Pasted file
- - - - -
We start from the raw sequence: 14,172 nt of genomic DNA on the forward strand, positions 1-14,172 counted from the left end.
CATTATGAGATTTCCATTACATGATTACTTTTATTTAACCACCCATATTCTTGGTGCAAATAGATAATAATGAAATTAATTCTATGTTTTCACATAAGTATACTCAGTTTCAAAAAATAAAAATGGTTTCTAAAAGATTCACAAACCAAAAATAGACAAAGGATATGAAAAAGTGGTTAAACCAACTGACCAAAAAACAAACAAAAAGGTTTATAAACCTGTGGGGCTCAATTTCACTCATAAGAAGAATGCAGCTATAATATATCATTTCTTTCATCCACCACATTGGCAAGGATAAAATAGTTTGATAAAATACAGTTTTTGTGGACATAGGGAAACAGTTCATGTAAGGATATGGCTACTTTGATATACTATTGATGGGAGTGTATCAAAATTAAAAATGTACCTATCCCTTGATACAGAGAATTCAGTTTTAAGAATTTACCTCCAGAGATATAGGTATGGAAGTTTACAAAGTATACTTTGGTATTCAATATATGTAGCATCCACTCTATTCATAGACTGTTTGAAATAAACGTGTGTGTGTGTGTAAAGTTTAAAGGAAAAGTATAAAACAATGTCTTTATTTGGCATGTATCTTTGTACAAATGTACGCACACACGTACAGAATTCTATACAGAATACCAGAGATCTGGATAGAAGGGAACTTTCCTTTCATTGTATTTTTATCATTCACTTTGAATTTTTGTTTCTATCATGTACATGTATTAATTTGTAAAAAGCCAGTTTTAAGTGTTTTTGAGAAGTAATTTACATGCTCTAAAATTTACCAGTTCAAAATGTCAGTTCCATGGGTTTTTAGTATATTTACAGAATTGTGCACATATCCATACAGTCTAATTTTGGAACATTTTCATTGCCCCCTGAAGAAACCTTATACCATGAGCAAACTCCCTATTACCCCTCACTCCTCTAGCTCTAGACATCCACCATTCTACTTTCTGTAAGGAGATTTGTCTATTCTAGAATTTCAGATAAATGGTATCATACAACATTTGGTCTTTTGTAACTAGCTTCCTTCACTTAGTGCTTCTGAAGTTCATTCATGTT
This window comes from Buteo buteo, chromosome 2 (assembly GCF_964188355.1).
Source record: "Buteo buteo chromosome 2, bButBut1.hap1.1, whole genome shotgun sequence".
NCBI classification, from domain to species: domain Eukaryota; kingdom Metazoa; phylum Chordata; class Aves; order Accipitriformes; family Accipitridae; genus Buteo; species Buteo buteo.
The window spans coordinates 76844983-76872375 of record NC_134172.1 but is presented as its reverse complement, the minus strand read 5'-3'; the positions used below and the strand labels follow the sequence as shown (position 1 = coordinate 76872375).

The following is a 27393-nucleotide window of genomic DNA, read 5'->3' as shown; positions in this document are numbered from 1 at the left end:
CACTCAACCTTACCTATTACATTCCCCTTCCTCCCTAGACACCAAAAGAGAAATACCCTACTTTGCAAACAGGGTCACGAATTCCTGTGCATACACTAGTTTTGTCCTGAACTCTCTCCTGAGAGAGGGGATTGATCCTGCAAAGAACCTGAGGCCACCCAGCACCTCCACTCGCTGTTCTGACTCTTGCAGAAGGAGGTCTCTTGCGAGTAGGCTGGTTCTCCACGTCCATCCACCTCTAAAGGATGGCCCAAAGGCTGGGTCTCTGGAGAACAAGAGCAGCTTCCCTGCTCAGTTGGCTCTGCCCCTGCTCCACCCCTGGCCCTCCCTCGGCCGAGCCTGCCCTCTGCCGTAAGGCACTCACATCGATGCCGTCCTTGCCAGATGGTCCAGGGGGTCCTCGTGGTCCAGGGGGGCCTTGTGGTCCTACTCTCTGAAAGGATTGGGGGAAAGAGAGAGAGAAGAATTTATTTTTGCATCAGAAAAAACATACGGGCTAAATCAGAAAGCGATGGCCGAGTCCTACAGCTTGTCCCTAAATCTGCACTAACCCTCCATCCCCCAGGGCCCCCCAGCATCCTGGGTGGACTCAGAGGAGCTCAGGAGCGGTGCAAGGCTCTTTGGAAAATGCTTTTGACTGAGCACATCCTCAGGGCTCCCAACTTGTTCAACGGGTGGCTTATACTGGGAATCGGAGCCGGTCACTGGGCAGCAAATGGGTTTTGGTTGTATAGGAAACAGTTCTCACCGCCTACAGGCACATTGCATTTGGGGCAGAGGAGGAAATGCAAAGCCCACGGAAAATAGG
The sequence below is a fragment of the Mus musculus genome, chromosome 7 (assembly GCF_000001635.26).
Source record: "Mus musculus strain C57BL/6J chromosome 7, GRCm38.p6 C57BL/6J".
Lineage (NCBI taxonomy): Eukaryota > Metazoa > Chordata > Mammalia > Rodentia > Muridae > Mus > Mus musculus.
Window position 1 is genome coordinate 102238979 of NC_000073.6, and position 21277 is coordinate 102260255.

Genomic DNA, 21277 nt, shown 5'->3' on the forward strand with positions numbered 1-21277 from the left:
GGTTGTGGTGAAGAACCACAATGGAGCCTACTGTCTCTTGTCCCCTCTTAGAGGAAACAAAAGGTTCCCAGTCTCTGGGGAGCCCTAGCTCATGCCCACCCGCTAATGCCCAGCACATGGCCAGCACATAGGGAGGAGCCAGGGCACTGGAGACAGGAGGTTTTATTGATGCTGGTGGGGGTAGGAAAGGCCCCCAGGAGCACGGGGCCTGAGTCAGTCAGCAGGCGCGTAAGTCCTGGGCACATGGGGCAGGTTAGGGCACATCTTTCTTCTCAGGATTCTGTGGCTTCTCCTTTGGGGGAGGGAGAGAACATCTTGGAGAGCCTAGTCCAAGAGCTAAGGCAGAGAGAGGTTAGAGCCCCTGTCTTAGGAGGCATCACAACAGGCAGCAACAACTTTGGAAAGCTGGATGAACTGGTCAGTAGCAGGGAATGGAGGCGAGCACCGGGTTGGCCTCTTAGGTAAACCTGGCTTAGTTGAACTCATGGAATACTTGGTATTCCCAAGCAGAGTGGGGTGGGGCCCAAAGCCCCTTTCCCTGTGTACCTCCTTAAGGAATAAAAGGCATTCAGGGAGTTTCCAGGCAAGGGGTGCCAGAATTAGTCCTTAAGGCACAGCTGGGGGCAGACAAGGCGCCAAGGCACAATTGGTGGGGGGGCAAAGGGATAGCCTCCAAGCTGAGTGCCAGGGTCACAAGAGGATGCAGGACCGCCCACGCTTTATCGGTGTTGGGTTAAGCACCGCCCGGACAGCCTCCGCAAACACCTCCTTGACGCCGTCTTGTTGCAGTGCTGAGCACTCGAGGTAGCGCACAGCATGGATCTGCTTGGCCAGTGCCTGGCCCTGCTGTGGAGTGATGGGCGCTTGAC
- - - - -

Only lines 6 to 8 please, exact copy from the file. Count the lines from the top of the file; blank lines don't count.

The window spans coordinates 76844983-76872375 of record NC_134172.1 but is presented as its reverse complement, the minus strand read 5'-3'; the positions used below and the strand labels follow the sequence as shown (position 1 = coordinate 76872375).

The following is a 27393-nucleotide window of genomic DNA, read 5'->3' as shown; positions in this document are numbered from 1 at the left end:
CACTCAACCTTACCTATTACATTCCCCTTCCTCCCTAGACACCAAAAGAGAAATACCCTACTTTGCAAACAGGGTCACGAATTCCTGTGCATACACTAGTTTTGTCCTGAACTCTCTCCTGAGAGAGGGGATTGATCCTGCAAAGAACCTGAGGCCACCCAGCACCTCCACTCGCTGTTCTGACTCTTGCAGAAGGAGGTCTCTTGCGAGTAGGCTGGTTCTCCACGTCCATCCACCTCTAAAGGATGGCCCAAAGGCTGGGTCTCTGGAGAACAAGAGCAGCTTCCCTGCTCAGTTGGCTCTGCCCCTGCTCCACCCCTGGCCCTCCCTCGGCCGAGCCTGCCCTCTGCCGTAAGGCACTCACATCGATGCCGTCCTTGCCAGATGGTCCAGGGGGTCCTCGTGGTCCAGGGGGGCCTTGTGGTCCTACTCTCTGAAAGGATTGGGGGAAAGAGAGAGAGAAGAATTTATTTTTGCATCAGAAAAAACATACGGGCTAAATCAGAAAGCGATGGCCGAGTCCTACAGCTTGTCCCTAAATCTGCACTAACCCTCCATCCCCCAGGGCCCCCCAGCATCCTGGGTGGACTCAGAGGAGCTCAGGAGCGGTGCAAGGCTCTTTGGAAAATGCTTTTGACTGAGCACATCCTCAGGGCTCCCAACTTGTTCAACGGGTGGCTTATACTGGGAATCGGAGCCGGTCACTGGGCAGCAAATGGGTTTTGGTTGTATAGGAAACAGTTCTCACCGCCTACAGGCACATTGCATTTGGGGCAGAGGAGGAAATGCAAAGCCCACGGAAAATAGG